A revolutionary artistHeinrich Vogeler was born on 12.12.1872 in Bremen. His father was a hardware wholesaler and Heinrich Vogeler grew up as the second of seven children.
His artistic preferences took him to the Art Academy in Dusseldorf, where he studied from 1890 to 1895. His training focuses were figure painting, ornamentation and decoration. His study time was not completely worry-free. He rejected the learning methods and often came into conflict with his teacher why he interrupted his studies. At that time he joined a student artist association called "Tartarus". There he got his nickname, which accompanied him throughout his life: "Mining".
His father died unexpectedly. The legacy allowed Heinrich Vogeler a carefree artistic life. He traveled extensively: to Bruges, Paris, Dresden, Florence, Ceylon. Vogeler also inherited a thatched smokehouse with Flett in Worpswede-Ostendorf. In 1894 he visited his fellow artists in Worpswede (municipality in the district Osterholz in Lower Saxony). Together with the painters Fritz Mackensen, Hans at the end, Otto Modersohn, Fritz Overbeck and Carl Vinnen he founded in 1895 "Artist Association Worpswede". Their works were exhibited at the annual exhibition of works of art of all nations in the Munich Glass Palace, where they caused a sensation. During these years he worked in pre-Raphaelite Art Nouveau. Vogeler preferred dark colors and Bible motifs. During this time, his best-known painting "Summer Evening" was created.
His house in Worpswede became the meeting place for the left-wing intellectuals. Even before the First World War, he enjoyed the social reformist commitment and campaigned for the interests of the working class.
Vogeler was also known for his romantic craft drawings and book illustrations: "Pomegranate House" by Oskar Wilde and fairy tales by the Brothers Grimm , From 1899 Vogeler designed illustrations for the newspaper "Die Insel" in Munich.
In 1908 Vogeler founded the "Worpsweder Werkstätte" for furniture construction together with his brother Franz. During this time Vogeler experienced an artistic crisis. His works were not so much taken up by the audience. He even wanted to emigrate, but the outbreak of war in 1914 thwarted his plans and he applied as a war volunteer. 1915-1917 he was employed in Southeastern and Eastern Europe, where he worked as a military painter. In the course of his service, he was considered more critical and, nevertheless, more critical. After the publication of a postal letter and the peace bird "fairy tale of the dear God" on 23 January 1918 to the German emperor he was released from the military service. In 1920 Vogeler traveled several times to the Soviet Union, learned the way of life as well as the Communist and socialist philosophy of idyllic coexistence know. His second wife Sonja Marchlewska also helped in 1931 he made the decision to emigrate there. Vogeler worked as a traveling painter on behalf of state Soviet agencies. He supported the construction of a true socialism, was involved in anti-fascist projects.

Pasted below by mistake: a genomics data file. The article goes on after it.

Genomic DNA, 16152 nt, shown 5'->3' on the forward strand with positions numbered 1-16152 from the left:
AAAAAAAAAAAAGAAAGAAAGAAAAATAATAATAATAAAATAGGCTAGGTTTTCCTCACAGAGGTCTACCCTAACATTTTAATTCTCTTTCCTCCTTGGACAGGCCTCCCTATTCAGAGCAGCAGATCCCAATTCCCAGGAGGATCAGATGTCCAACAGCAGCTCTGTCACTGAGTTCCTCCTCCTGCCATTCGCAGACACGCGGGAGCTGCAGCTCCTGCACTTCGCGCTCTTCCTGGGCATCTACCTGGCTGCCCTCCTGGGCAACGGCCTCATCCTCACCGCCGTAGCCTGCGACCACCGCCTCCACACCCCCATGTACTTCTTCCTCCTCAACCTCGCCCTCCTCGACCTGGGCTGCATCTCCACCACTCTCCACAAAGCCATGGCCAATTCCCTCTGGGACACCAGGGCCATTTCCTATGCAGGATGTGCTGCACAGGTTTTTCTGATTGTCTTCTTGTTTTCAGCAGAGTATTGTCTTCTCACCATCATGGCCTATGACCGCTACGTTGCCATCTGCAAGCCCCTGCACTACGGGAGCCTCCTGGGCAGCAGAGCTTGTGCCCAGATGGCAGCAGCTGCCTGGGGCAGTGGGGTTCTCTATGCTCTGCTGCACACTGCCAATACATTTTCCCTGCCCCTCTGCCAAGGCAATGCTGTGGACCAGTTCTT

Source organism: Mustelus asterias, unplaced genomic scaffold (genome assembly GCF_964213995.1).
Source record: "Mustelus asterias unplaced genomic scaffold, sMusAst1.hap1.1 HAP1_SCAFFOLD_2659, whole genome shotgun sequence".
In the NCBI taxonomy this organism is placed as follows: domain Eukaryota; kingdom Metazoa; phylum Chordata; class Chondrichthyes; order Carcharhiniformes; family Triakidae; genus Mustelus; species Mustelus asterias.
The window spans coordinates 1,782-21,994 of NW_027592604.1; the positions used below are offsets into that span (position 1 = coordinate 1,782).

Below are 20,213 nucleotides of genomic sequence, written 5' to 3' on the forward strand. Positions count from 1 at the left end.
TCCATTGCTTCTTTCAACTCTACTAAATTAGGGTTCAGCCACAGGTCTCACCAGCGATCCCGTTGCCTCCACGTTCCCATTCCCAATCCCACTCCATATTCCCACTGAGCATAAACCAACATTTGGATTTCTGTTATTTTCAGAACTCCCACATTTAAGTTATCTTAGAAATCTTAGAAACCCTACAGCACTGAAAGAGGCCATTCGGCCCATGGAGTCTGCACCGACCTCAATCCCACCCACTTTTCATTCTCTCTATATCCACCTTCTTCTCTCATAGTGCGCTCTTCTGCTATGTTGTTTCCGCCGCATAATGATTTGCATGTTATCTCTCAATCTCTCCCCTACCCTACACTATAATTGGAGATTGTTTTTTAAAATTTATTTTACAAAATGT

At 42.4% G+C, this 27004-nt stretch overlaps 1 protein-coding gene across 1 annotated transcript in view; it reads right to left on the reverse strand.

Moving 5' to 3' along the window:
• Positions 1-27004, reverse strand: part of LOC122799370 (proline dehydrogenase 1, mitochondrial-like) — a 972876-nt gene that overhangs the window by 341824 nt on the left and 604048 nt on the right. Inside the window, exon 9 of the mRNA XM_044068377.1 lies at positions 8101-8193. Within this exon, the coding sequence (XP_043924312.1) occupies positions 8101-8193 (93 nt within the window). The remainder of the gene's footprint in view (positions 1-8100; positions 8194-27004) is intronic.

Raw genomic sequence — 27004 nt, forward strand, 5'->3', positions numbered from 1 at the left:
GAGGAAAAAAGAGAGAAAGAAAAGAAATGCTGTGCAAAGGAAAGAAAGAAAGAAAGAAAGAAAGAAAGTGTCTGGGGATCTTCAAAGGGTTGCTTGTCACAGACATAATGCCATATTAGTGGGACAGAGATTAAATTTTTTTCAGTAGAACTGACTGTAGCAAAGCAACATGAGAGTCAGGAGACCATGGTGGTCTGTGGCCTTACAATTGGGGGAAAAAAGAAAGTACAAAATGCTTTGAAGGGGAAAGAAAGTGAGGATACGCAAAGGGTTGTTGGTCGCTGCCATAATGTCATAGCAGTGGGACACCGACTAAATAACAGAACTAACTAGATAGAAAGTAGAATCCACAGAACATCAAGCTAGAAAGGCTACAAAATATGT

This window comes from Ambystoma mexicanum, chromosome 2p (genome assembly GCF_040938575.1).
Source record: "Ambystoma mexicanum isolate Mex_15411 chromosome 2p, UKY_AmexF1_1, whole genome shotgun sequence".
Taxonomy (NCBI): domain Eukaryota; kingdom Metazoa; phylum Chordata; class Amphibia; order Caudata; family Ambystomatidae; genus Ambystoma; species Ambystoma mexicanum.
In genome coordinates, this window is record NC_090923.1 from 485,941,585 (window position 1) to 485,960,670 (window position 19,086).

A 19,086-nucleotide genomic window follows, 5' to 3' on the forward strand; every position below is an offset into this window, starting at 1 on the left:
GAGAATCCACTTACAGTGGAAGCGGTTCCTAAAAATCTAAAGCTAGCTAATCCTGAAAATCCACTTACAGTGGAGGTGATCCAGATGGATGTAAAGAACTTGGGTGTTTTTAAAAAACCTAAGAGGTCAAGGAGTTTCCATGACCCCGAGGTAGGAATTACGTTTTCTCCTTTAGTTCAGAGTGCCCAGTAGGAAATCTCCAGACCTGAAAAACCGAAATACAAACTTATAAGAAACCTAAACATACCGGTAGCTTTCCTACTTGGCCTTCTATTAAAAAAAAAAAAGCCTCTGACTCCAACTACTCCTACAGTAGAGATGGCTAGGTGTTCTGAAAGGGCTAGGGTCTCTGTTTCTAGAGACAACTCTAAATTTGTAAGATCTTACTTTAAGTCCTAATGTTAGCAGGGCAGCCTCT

His style of painting developed throughout his life under the different influences: from Art Nouveau to Expressionism to the political, realistic motives in his late years.
The invasion of the German Wehrmacht into the Soviet Union was followed by deportation for many German immigrants. In 1941 he was forcibly evacuated to Karaganda (Kazakhstan). In exile, the artist suffered from severe health problems and extreme hardship. On June 14, 1941, he died exhausted and suffering in the hospital.
Art prints and oil reproductions by Heinrich Vogeler